SNORING & SLEEP APNOEA APPLICATIONS

Snoring & Sleep Apnoea Applications

Oral Appliance Therapy for Snoring and Obstructive Sleep Apnoea


Of every 10 Australian adults, two will experience snoring during their lifetime. Snoring usually causes no significant medical problem. However, for some people, snoring may indicate a more serious condition called obstructive sleep apnoea (pronounced ap-NEE-ah).

Obstructive sleep apnoea can be harmful to health and may ultimately lead to life-threatening conditions such as stroke, heart disease or an increase in blood pressure.

The use of specialised mouth-pieces known as oral appliances can be an effective method of treating both snoring and obstructive sleep apnoea.

Dr Van Vuuren is trained in oral appliance therapy and usually works in consultation with a respiratory or sleep-disorder physician.
The Causes of Snoring and Obstructive Sleep Apnoea

During normal breathing, air is drawn through the nose and past soft tissues at the back of the throat. These tissues include the uvula, the soft palate and the tongue.

During waking hours, the airways are held open by the tone of the muscles around them. During sleep, these muscles relax. In some people, the soft tissues may relax too much (or collapse), leading to obstruction of the airways.

In an attempt to overcome the obstruction, the person breathes harder, using the chest wall muscles and diaphragm. But the harder the person tries to breathe, the more the walls of the airway collapse; this is similar to trying to suck through a straw which collapses as the effort to withdraw liquid is increased.

The obstruction may be partial (hypopnoea) or complete. If breathing is absent for more than 10 seconds, the condition is known as apnoea.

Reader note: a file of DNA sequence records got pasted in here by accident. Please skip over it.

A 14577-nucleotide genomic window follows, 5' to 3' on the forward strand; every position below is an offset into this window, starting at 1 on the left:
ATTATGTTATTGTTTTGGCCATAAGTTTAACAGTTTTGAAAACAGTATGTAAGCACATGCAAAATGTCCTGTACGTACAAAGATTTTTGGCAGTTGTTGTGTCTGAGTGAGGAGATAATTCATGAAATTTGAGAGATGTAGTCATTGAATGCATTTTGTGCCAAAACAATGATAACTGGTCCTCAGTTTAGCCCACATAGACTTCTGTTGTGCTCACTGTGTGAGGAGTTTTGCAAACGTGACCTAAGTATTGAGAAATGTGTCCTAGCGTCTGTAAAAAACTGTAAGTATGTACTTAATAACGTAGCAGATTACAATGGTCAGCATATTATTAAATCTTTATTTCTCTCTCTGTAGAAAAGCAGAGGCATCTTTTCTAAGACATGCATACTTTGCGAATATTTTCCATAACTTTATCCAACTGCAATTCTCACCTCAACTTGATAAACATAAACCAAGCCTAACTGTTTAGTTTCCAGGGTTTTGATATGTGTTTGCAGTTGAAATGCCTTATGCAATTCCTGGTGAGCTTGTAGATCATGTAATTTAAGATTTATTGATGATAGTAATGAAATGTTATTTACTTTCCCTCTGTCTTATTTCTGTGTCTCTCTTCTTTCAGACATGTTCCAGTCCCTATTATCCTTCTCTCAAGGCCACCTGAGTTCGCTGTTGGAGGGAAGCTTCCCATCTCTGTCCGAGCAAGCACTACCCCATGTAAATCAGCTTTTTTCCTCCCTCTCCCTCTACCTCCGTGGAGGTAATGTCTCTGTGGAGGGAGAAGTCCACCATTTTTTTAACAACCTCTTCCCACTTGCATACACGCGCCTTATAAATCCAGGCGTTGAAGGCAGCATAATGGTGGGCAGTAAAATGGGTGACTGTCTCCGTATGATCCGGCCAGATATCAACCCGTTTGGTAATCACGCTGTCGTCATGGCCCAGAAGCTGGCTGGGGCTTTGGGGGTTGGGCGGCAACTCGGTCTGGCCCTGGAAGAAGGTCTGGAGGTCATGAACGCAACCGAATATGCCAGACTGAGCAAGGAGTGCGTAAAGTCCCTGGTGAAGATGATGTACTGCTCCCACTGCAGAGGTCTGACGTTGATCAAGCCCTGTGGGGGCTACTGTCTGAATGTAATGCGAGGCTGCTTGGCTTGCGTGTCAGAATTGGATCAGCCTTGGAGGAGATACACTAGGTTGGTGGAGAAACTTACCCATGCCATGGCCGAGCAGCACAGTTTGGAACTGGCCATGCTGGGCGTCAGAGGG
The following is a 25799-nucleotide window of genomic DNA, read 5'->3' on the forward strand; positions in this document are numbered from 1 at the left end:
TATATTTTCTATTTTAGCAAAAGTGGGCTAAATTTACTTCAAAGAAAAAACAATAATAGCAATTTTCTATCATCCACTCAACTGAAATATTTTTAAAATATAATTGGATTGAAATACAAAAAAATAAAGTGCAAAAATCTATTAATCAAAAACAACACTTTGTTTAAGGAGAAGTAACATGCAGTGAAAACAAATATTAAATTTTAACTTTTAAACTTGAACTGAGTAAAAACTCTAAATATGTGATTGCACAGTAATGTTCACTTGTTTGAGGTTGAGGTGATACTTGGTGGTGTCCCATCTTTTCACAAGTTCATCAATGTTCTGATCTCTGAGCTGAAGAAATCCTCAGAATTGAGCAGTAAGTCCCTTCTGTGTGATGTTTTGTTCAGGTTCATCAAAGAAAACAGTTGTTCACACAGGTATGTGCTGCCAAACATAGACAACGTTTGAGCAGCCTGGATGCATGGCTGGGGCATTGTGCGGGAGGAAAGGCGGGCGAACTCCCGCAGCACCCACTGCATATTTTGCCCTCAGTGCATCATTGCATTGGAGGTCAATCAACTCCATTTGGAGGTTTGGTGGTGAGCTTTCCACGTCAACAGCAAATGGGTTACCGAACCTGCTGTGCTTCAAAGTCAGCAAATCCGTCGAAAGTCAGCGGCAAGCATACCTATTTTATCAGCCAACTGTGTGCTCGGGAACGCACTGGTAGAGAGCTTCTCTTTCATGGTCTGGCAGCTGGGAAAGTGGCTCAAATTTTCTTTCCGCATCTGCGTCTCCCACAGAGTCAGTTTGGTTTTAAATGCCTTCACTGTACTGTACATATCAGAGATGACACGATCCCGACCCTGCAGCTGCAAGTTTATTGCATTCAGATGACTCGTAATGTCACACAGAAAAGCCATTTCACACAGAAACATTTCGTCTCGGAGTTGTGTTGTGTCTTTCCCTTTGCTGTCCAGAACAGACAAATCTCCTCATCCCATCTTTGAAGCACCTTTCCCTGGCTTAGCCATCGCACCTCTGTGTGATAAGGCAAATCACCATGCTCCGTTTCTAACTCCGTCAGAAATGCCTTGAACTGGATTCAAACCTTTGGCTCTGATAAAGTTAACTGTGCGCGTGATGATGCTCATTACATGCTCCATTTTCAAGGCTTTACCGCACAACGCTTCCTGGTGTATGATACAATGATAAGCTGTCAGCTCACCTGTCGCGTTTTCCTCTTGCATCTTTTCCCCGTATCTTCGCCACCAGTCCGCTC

Oral appliance therapy uses a dental device fitted inside the moth to prevent the airways from collapsing during sleep. This is usually achieved by holding the jaw forward.

The Symptoms and Signs Of Obstructive Sleep Apnoea

People who have obstructive sleep apnoea almost always snore loudly and usually have a number of other symptoms, including the following:

- Choking or gasping during sleep - Tiredness on waking - Sore, dry throat on waking
- Morning headache - Excessive daytime sleepiness - Poor concentration
- Memory deterioration - Decreased sex drive or impotence
- Personality changes that may include irritability - Decrease in job performance - Anxiety or depression

Diagnosis and Assessment Of Obstructive Sleep Apnoea

Proper diagnosis of the cause of sleep apnoea is essential so that the most appropriate treatment can be offered. People with symptomatic snoring should be assessed in a sleep disorder clinic before any treatment starts.

As many different problems can cause symptoms, this assessment may involve specialists with expertise in a number of areas, including dentistry, respiratory medicine, ear-nose-throat surgery, neurology and speech pathology. Assessment in a sleep disorder clinic will often involve the monitoring of sleep patterns during an overnight stay.

Obstructive sleep apnoea can cause interruptions to breathing many times during the night, each episode lasting from 10 seconds to two minutes. A person is considered to have sleep apnoea if there are more than five partial or complete obstructions per hour of sleep.

Typically, the apnoea episode ends when the person wakes up briefly. Usually, the person has no awareness of these brief episodes at the time but finds that sleep is not refreshing.

Treatment of Snoring and Obstructive Sleep Apnoea


Snoring and obstructive sleep apnoea may be treated using oral appliances, nasal continuous positive airway pressure (nasal CPAP) or surgery.
Oral Appliance Therapy

Dentists and or orthodontists with training in oral appliance therapy are part of the team involved in the management of obstructive sleep apnoea and troublesome snoring. They have expertise in the types of oral appliances that will best suit your needs.

Following a thorough assessment of your mouth and teeth, which may include X-ray examination or the use of dental moulds, your dentists will fit you with an appliance that you can try out at home.